Broadstone Depot: an inner-city icon

The façade of the old rail terminal today. Photo: Edward Ryan

Two students waiting at the Broadstone Luas stop seemed completely unaware of the building behind them.

When asked what they knew about it, they had little to say.

Dylan Donegan said, “I wouldn’t know anything about the building,” while his friend Caoilte Morrisson had a similar level of knowledge: “I wouldn’t know anything about it either, unfortunately.”

For many of us, the large building in Broadstone is a mystery. We see the constant flow of buses coming and going from the building, and some of us pass by it getting off the LUAS without a thought about it. 

Indeed, the former Broadstone Station, now the headquarters of Bus Éireann and one of the many Dublin Bus depots, remains one of the most recognisable landmarks of the city with its grand, imposing ‘neo-Egyptian’ design. 

However, not many of us know the full history of the building, the events that have played out there, and the going ons in its present form. 

So, let’s look back at the history Broadstone station and examine the story of this iconic building. 

Broadstone was once the terminus of the Midland & Great Western Railway (MGWR) that connected Dublin with the west coast of the country. 

The royal canal company ran regular boats towards Mullingar on the canal that ran through this area of Dublin. It allowed for the transport of freight throughout the neighbouring counties. 

The exterior of the old station building as seen from TU Dublin, Grangegorman. Photo: Edward Ryan.

In 1845, the MGWR purchased the Royal Canal Company, as it sought to build its line towards Mullingar along the lands owned by the canal. 

The headquarters for the MGWR were built on the site of the harbour at Broadstone. This was what became Broadstone Station. The building was built by John Skipton Mulvaney, and it was really in a prime location, with nearby courts and close access to the city and markets. The canal could link up with the railway at Broadstone and transport goods across the country to towns and cities like Galway, Athlone, Sligo, Westport, and even Clifden and Achill. 

The site also contained the MGWR railway works and a Steam Locomotive motive power depot. 

In 1856, a shocking crime was committed in the station. On Friday, the 14th of February, the body of station clerk George Little was found inside his locked office upstairs in the station after he failed to show up for work. His body was found facing east, towards an open window which is believed to have been where the murderer made his escape. According to newspapers from the time, £200 worth of “notes, gold, and silver” was also stolen.

By 1877, the MGWR had lost interest in the canal trade, and so received permission to close 150 yards of the canal and fill in the harbour, thus allowing them to extend the forecourt of the station.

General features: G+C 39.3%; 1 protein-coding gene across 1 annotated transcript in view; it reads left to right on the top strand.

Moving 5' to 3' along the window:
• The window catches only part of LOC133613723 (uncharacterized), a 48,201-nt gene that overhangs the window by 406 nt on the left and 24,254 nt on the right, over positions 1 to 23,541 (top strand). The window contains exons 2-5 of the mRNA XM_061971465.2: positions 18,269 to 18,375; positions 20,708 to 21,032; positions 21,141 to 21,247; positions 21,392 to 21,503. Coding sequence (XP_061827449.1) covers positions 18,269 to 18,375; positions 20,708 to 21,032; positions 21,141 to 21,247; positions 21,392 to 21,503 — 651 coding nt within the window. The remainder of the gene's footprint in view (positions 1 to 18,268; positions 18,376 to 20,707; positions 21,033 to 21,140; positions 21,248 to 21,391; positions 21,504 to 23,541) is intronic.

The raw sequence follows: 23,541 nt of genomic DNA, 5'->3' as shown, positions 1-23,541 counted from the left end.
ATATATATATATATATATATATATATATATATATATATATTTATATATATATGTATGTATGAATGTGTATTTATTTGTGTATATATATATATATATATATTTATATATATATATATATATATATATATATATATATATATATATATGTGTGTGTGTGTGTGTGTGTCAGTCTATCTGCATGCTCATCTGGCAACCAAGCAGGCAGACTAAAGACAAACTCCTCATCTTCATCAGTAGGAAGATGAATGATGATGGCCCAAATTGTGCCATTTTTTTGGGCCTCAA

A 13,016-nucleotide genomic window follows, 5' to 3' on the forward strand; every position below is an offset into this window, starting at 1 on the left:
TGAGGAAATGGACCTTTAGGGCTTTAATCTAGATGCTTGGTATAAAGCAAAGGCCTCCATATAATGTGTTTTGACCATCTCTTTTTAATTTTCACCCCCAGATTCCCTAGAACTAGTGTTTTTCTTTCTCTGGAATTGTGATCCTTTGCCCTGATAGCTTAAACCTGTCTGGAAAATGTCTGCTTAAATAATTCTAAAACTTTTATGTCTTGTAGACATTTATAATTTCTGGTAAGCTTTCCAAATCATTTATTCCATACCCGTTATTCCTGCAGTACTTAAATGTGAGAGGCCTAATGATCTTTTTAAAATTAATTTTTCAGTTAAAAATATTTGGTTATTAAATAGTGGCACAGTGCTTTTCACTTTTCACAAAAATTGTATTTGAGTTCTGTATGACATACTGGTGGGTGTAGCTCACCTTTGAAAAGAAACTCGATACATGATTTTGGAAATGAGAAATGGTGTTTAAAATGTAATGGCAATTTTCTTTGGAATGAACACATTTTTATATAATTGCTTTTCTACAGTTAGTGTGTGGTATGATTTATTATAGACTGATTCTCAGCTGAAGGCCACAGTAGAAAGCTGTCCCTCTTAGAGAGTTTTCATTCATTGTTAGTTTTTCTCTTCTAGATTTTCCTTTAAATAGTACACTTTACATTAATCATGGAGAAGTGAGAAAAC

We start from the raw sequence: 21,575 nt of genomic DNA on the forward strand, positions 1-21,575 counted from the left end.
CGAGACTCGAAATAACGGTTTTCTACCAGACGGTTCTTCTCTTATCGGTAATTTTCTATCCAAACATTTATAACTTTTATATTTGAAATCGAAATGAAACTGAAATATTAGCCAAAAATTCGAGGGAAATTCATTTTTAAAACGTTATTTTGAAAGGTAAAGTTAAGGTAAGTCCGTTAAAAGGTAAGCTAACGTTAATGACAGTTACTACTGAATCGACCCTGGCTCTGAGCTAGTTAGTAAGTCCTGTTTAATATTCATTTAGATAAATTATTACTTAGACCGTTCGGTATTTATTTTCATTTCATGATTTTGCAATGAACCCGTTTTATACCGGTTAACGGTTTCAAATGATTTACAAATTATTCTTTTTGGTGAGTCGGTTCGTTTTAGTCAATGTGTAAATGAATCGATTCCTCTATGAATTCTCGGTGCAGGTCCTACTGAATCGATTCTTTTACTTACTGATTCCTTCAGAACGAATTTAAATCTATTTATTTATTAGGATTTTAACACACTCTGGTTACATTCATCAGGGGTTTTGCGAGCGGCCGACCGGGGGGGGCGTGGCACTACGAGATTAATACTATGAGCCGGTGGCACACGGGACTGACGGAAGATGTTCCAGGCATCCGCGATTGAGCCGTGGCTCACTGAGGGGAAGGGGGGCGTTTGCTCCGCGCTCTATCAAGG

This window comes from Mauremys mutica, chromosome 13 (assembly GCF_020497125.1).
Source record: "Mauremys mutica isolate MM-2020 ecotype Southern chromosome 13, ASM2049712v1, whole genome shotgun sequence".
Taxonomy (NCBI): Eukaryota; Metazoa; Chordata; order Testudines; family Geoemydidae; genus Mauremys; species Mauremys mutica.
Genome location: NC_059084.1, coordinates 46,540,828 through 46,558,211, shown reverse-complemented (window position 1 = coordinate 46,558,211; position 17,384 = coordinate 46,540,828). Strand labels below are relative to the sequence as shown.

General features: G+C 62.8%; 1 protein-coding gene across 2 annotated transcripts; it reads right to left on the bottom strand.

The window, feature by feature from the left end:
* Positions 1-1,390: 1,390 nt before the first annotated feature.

The opening of Spencer Dock in 1873 had removed the need for a replacement harbour to be built. 

The station was occupied during the 1916 Easter Rising. Rebels blew up the tracks and sent a steam locomotive out of control in an effort to prevent the arrival of British reinforcements. It was retaken by the Royal Dublin Fusiliers the following day. In 1920, during the War of Independence, Irish Volunteer Joseph Howley was assassinated at Broadstone by the Igoe Gang, a team of plain clothes Royal Irish Constabulary (RIC) men.

Passenger services to and from Broadstone were ended in 1937, when the MGWR decided to move their operations to Westland Row (Pearse Station). From then until 1961, the station served as a maintenance garage for trains and a bus depot, the latter being its main role today. 

An Irish Omnibus Company bus outside Broadstone in the years after it became a bus depot. Image: Bus Éireann.

The MGWR was merged with the Great Southern & Western Railway and the Cork, Bandon & South Coast Railway in 1924 by the Dáil. This merger led to the formation of the Great Southern Railway, which controlled most of Ireland’s railway network outside of Donegal and Northern Ireland. 

The government merged the Great Southern Rail (GSR) with the Dublin United Tramway Company in 1945 and created Coras Íompar Éireann (CIÉ), which took over the running of the state’s transport network. In February 1987, CIÉ divided its operations into three companies: Iarnród Éireann (Irish Rail), Bus Éireann, and Dublin Bus. Broadstone subsequently became the headquarters of Bus Éireann.

Inside the maintenance shed post renovation. Credit: Dublin Bus.

Today, Broadstone is one of the most important depots on the Irish bus network. Each day, dozens of buses pass in and out of the mammoth site for inspection or deployment onto different routes. This was the result of massive upgrades of the complex that were completed and officially opened in March 2021. It greatly expanded the capacity of the site and modernised it also. You can watch a video that explains the work here. 

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